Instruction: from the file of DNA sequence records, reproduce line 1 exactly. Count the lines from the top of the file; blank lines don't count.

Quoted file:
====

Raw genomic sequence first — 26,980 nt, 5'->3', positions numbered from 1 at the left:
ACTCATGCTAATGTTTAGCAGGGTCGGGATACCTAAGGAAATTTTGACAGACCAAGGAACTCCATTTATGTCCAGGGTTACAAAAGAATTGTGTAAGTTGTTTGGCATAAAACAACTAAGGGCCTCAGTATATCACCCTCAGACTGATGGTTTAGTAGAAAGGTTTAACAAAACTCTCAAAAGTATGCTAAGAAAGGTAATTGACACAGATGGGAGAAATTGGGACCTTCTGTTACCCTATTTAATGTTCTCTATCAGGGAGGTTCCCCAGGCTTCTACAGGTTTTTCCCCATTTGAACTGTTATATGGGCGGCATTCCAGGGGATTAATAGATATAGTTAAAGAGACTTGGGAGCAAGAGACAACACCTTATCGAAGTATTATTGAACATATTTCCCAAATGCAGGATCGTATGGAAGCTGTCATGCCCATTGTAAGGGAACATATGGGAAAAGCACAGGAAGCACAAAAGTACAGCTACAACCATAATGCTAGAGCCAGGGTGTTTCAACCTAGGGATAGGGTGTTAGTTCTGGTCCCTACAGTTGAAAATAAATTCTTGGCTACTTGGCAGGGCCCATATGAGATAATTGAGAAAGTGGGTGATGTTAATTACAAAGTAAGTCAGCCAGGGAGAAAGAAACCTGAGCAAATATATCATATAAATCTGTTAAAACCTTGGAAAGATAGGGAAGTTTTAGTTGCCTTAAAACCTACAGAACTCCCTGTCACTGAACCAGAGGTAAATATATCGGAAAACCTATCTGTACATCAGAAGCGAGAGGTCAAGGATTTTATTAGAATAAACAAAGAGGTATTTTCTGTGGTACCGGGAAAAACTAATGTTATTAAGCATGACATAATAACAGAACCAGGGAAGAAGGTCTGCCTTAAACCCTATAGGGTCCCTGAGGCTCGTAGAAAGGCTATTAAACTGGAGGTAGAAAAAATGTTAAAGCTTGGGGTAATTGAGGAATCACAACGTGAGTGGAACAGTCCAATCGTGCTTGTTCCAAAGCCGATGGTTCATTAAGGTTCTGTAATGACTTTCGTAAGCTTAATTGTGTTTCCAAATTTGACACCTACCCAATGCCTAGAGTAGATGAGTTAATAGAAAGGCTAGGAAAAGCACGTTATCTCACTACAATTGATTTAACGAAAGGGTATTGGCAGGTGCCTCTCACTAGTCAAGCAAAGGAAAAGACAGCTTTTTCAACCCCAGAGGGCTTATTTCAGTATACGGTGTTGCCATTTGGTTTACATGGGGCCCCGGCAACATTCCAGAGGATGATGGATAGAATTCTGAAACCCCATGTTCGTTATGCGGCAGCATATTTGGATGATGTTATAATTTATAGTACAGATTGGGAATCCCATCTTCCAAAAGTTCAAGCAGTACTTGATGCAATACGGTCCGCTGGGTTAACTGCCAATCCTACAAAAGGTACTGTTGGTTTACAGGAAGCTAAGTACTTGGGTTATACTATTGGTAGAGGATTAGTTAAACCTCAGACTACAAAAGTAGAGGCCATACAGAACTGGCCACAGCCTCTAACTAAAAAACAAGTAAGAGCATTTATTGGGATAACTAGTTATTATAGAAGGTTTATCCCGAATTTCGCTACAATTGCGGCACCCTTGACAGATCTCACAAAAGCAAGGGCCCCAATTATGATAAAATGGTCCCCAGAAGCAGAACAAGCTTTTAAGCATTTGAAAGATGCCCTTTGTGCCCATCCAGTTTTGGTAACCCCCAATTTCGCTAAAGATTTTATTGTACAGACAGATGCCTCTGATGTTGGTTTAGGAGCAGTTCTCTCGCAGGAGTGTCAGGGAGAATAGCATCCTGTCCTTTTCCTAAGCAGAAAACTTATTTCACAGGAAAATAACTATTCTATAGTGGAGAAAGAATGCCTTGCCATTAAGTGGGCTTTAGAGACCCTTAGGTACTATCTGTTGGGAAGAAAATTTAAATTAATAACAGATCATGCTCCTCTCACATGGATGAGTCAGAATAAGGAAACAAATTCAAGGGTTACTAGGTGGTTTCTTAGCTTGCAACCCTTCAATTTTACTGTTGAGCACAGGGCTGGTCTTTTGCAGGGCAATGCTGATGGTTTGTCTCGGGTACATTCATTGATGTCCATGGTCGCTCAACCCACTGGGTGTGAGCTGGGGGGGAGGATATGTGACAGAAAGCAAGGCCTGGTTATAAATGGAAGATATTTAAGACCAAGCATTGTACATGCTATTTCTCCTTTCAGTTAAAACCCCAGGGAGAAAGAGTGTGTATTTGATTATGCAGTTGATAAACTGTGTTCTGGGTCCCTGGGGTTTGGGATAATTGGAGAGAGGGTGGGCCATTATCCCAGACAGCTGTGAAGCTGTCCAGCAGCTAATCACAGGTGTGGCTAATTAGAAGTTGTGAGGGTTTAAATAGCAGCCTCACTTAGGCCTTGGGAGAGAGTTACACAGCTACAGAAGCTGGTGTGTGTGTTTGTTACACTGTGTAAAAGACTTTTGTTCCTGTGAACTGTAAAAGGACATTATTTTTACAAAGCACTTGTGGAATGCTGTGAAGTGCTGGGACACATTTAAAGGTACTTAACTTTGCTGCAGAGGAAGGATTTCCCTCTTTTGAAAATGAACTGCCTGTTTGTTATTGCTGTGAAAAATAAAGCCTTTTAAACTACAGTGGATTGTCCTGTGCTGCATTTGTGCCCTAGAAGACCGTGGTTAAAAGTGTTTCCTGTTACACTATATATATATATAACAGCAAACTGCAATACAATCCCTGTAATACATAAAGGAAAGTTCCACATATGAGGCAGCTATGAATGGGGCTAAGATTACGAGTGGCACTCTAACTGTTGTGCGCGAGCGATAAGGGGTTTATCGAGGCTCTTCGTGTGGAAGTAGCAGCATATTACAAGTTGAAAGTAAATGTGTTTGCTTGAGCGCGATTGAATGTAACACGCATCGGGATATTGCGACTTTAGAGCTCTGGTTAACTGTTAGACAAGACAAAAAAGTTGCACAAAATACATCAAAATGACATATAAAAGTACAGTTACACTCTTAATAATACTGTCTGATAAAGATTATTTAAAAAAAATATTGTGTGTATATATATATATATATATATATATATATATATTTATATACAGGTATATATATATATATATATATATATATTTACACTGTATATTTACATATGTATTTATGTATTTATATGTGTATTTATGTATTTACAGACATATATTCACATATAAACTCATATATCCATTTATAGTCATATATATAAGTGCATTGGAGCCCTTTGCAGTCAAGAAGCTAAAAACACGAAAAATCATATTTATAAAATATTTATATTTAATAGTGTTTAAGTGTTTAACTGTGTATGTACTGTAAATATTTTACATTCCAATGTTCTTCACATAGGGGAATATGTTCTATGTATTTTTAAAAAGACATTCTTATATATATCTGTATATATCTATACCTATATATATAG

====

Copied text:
Raw genomic sequence first — 26,980 nt, 5'->3', positions numbered from 1 at the left: